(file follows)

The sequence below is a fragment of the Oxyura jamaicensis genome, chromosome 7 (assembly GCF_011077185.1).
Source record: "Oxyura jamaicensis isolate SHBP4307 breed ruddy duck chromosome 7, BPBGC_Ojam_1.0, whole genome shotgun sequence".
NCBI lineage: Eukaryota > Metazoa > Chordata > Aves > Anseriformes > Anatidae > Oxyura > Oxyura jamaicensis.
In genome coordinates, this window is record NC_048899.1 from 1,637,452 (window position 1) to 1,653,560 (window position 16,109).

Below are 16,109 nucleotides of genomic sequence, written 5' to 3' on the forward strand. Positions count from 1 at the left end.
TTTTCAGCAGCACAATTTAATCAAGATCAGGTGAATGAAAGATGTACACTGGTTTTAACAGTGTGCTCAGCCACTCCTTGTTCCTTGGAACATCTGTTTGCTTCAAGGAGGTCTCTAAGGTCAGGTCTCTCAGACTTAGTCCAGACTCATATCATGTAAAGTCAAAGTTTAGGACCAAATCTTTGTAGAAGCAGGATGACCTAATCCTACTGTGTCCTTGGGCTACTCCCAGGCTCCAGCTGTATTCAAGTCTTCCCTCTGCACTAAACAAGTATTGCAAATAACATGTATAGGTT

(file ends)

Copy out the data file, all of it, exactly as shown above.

The sequence below is a fragment of the Oxyura jamaicensis genome, chromosome 7 (assembly GCF_011077185.1).
Source record: "Oxyura jamaicensis isolate SHBP4307 breed ruddy duck chromosome 7, BPBGC_Ojam_1.0, whole genome shotgun sequence".
NCBI lineage: Eukaryota > Metazoa > Chordata > Aves > Anseriformes > Anatidae > Oxyura > Oxyura jamaicensis.
In genome coordinates, this window is record NC_048899.1 from 1,637,452 (window position 1) to 1,653,560 (window position 16,109).

Below are 16,109 nucleotides of genomic sequence, written 5' to 3' on the forward strand. Positions count from 1 at the left end.
TTTTCAGCAGCACAATTTAATCAAGATCAGGTGAATGAAAGATGTACACTGGTTTTAACAGTGTGCTCAGCCACTCCTTGTTCCTTGGAACATCTGTTTGCTTCAAGGAGGTCTCTAAGGTCAGGTCTCTCAGACTTAGTCCAGACTCATATCATGTAAAGTCAAAGTTTAGGACCAAATCTTTGTAGAAGCAGGATGACCTAATCCTACTGTGTCCTTGGGCTACTCCCAGGCTCCAGCTGTATTCAAGTCTTCCCTCTGCACTAAACAAGTATTGCAAATAACATGTATAGGTT